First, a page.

Vietnam's commitment to investors in doubt after riots: China Daily
SHANGHAI (Reuters) - Anti-Chinese riots in Vietnam last week have raised doubts about its commitment to foreign investment, the state-run China Daily newspaper said on Monday, as China reported it had evacuated about 4,000 people from its southern neighbor.
A flare-up over disputed sovereignty in the South China Sea sparked protests in Vietnam that spiraled into a rampage of arson, destruction and looting of Chinese-owned factories, and other businesses mistaken for being Chinese.
Fighting between Vietnamese and Chinese workers broke out in central Ha Tinh province on Wednesday killing two people and wounding 140, Vietnam said. China's foreign ministry also put the casualties at two dead and 100 injured, Xinhua said.
A doctor and a witness, however, said they saw between 13 and 21 dead bodies, most of them Chinese, on the night of the unrest.
"The severity of the violence and the heavy losses foreign firms have suffered raises the question of whether the Vietnamese government attaches enough importance to the interests of investors and the security of foreign factories," the English-language newspaper said in an editorial.
China's foreign ministry said about 4,000 Chinese workers had left Vietnam as of Monday.
Fury gripped Vietnam after Chinese state energy firm CNOOC deployed dozens of ships two weeks ago and towed a $1 billion oil rig to a spot 240 km (150 miles) off Vietnam's coast in an area both counties claim.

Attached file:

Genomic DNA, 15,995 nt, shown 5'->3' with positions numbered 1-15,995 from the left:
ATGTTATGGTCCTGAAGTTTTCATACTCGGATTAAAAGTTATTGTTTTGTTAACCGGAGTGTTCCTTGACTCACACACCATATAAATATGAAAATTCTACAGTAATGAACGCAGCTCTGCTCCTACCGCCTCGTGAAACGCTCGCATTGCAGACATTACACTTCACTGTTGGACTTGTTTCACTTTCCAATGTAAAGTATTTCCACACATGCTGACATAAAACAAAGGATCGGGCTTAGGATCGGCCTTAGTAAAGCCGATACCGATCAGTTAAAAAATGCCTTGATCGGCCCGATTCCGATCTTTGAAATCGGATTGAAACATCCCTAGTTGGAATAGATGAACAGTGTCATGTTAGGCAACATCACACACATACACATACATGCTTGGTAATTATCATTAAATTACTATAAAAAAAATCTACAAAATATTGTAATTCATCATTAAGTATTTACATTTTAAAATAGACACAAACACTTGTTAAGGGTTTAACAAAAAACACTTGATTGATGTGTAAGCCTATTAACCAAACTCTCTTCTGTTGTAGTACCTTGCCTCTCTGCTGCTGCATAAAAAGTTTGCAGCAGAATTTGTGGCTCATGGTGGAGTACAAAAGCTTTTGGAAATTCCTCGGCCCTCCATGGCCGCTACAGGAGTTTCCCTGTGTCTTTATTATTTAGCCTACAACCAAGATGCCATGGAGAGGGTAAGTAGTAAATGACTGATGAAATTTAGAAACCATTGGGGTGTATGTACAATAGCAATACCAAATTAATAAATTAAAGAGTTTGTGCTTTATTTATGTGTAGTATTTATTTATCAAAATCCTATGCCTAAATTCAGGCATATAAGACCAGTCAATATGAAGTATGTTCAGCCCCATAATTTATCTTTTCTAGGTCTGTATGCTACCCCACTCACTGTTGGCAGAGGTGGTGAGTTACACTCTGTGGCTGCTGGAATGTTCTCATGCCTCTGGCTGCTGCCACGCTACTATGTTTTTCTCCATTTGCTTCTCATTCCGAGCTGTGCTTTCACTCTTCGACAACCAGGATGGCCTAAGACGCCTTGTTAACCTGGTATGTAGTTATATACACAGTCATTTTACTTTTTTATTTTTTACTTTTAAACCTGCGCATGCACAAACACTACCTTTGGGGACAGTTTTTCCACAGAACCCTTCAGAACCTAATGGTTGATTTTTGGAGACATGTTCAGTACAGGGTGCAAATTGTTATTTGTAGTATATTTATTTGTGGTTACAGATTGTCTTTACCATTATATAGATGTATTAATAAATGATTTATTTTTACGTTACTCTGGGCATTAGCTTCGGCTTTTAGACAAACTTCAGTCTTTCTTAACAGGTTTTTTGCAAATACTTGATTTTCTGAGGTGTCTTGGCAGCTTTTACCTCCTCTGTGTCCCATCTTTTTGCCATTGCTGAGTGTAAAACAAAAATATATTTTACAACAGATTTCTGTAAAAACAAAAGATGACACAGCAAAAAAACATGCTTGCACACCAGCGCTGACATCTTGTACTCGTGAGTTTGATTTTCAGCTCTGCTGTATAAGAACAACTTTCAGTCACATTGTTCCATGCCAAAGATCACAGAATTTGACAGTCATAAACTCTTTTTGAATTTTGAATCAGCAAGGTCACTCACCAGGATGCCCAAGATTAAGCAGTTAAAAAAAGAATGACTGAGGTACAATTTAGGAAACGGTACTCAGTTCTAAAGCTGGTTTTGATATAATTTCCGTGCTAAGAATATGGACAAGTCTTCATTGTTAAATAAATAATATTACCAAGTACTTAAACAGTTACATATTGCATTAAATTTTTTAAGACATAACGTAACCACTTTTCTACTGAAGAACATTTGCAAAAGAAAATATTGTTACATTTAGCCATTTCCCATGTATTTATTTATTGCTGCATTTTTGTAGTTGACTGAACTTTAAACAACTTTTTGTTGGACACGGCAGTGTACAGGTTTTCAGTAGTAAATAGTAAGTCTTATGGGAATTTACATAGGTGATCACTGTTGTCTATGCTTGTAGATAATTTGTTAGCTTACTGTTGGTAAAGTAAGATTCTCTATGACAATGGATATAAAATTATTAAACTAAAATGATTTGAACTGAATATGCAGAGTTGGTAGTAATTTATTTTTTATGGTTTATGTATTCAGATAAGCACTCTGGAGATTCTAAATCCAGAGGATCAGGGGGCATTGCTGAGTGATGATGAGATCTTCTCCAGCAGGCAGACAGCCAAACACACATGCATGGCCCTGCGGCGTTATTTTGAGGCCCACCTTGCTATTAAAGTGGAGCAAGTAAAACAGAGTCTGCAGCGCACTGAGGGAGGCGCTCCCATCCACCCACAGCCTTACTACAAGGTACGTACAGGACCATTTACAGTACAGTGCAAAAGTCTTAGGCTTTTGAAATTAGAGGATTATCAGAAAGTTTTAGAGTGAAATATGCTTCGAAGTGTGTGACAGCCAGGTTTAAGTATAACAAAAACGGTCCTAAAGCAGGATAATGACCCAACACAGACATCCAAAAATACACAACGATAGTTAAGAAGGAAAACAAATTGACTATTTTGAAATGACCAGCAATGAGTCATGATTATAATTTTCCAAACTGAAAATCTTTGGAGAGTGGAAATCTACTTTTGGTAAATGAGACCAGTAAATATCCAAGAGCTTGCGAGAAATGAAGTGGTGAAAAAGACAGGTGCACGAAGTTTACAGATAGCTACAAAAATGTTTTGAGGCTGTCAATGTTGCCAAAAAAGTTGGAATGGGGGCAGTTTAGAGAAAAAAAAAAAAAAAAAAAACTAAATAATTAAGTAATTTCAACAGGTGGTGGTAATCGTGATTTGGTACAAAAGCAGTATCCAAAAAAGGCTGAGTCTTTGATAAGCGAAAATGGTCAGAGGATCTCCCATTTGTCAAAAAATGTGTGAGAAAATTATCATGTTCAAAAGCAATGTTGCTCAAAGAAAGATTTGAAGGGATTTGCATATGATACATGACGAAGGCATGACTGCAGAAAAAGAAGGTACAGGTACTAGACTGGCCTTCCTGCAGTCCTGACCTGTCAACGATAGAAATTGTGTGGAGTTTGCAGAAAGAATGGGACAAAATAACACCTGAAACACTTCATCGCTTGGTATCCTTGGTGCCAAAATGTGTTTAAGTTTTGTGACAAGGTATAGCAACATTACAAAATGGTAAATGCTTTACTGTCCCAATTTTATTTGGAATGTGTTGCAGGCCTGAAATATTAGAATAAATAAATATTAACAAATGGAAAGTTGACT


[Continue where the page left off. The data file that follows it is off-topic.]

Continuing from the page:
The conflict over sovereignty in the South China Sea was not likely to end soon nor was anti-China sentiment "among radical Vietnamese people", the China Daily said.
"It is not the protests per se that are the major concern of investors and their governments. It is the inability of the Vietnamese central government and its local counterparts to bring the protests under control," the newspaper said.
Vietnam is considering steps to compensate foreign companies that suffered losses, Taiwan media reported on Monday, citing Vietnam's representative in Taiwan.
The compensation could come in the form of tax waivers, tax cuts, concessional loans or debt relief on overdue loans, Taiwan's Taipei Times said in a report.
China's 21st Century Business Herald said the violence would hurt China-Vietnam links.
"The riots against foreign companies in Vietnam will have a great impact on trade and economic ties between Vietnam and China," it said.
Chinese Foreign Ministry spokesman Hong Lei said on Sunday the violence "destroyed the atmosphere and conditions for bilateral communication and cooperation".
Vietnamese police made several arrests in the capital, Hanoi, and commercial hub of Ho Chi Minh City on Sunday within minutes of groups trying to start protests, according to witnesses, as Vietnam's communist rulers stuck to a vow to thwart any repeat of last week's violence in three provinces in the south and center.
"To stay or not to stay is now the question for those who already have factories in the Southeast Asian country after their factories were looted and burned down by protesters late last week," the China Daily said.
(Additional reporting by Michael Gold in Taipei; Editing by Robert Birsel)